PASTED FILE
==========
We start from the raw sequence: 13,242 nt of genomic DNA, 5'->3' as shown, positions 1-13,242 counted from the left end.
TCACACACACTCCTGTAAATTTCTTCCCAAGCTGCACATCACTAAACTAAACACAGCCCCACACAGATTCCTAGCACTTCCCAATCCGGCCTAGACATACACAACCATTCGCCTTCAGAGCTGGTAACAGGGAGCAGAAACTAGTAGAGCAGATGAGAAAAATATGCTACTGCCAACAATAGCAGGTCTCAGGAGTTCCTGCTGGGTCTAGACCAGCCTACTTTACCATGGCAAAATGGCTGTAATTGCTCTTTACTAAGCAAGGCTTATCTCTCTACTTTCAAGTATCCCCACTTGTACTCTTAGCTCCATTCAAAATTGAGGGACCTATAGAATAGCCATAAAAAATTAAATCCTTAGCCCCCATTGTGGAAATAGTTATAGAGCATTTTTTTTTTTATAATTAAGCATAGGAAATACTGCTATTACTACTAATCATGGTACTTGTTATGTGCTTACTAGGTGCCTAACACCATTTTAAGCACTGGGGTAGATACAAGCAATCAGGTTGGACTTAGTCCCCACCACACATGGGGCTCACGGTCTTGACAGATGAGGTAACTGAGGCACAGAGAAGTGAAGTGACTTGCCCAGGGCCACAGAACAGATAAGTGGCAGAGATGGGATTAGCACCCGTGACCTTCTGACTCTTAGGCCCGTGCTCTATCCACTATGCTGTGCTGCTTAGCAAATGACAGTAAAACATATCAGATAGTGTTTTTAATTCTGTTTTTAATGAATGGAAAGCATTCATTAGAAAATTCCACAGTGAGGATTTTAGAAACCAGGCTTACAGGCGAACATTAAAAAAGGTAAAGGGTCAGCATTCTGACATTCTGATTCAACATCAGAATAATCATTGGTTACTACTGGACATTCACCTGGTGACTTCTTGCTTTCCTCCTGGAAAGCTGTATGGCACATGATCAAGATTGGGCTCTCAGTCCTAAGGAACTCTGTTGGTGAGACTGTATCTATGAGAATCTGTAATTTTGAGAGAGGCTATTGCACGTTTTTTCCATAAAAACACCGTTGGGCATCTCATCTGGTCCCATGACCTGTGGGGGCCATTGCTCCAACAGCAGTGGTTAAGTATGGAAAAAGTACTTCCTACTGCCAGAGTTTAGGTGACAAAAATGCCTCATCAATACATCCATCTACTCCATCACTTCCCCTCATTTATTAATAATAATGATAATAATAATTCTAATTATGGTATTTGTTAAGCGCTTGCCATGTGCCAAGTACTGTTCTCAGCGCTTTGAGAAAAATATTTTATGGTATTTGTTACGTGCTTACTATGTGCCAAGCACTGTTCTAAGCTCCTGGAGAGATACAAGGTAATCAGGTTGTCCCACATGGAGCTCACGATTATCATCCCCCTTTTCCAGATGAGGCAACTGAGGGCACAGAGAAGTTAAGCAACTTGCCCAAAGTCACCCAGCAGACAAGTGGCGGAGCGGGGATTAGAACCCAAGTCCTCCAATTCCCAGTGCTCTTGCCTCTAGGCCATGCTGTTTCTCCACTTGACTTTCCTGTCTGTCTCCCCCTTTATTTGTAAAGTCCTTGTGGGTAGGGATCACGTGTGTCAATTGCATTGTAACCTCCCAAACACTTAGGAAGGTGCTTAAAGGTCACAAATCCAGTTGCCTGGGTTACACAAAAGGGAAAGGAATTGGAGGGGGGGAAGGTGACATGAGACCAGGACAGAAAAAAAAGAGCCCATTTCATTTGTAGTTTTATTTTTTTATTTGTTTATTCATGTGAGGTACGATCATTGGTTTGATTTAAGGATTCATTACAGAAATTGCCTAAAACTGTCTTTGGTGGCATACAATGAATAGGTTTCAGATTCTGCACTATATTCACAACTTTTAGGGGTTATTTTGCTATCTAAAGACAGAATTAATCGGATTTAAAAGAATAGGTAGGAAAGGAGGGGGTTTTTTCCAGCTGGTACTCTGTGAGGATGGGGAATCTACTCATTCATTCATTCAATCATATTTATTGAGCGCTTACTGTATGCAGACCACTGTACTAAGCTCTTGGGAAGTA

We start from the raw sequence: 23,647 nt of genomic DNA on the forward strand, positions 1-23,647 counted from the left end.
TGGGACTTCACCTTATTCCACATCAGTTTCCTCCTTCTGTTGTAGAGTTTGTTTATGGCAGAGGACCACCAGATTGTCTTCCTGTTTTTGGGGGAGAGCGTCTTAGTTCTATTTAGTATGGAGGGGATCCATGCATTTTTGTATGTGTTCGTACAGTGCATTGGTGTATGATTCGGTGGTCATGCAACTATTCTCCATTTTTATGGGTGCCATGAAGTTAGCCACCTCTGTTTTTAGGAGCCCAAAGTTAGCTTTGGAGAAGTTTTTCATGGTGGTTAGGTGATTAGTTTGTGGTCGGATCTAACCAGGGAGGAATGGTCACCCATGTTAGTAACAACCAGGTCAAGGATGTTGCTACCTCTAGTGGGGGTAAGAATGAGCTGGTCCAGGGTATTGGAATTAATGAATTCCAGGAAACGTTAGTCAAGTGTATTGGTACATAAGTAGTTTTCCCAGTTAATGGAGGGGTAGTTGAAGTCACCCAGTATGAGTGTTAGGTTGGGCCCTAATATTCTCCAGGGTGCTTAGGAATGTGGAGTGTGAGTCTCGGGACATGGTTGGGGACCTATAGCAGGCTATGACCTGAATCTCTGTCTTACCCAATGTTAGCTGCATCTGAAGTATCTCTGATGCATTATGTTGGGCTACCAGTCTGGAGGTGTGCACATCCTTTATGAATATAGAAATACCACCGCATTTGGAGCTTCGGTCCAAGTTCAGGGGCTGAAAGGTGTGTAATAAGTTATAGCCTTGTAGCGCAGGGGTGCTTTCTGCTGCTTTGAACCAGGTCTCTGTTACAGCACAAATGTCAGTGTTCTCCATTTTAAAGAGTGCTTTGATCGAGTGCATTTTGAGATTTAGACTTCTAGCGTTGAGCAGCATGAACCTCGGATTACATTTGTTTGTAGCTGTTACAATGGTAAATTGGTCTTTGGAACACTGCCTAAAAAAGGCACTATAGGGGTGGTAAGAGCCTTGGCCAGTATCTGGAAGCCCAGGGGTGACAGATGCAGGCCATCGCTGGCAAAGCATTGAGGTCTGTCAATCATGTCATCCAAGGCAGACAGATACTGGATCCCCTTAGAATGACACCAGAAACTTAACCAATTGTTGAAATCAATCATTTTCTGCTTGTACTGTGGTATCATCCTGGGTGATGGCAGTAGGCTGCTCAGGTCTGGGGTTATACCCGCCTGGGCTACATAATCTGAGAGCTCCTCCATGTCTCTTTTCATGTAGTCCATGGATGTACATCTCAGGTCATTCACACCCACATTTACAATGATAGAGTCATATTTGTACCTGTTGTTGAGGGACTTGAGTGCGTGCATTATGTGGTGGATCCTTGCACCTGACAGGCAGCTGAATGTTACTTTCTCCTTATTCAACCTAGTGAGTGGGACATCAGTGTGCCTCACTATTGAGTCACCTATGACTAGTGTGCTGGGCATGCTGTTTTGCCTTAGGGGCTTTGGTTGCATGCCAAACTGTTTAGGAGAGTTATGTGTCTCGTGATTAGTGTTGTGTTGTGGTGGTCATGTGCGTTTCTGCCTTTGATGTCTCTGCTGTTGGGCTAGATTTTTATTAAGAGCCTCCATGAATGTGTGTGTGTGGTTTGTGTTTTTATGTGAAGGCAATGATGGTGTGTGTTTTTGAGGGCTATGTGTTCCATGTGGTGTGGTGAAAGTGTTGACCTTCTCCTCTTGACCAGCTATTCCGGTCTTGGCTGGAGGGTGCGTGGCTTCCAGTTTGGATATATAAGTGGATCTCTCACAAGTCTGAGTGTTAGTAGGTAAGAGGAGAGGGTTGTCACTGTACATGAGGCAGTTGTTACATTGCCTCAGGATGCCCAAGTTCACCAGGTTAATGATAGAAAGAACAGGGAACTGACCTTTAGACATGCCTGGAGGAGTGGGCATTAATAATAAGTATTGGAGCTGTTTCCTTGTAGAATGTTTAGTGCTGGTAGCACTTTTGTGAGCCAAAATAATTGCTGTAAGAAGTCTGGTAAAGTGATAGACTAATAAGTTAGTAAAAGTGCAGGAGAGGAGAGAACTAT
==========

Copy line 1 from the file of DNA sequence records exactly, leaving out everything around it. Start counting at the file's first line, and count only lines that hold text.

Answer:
We start from the raw sequence: 13,242 nt of genomic DNA, 5'->3' as shown, positions 1-13,242 counted from the left end.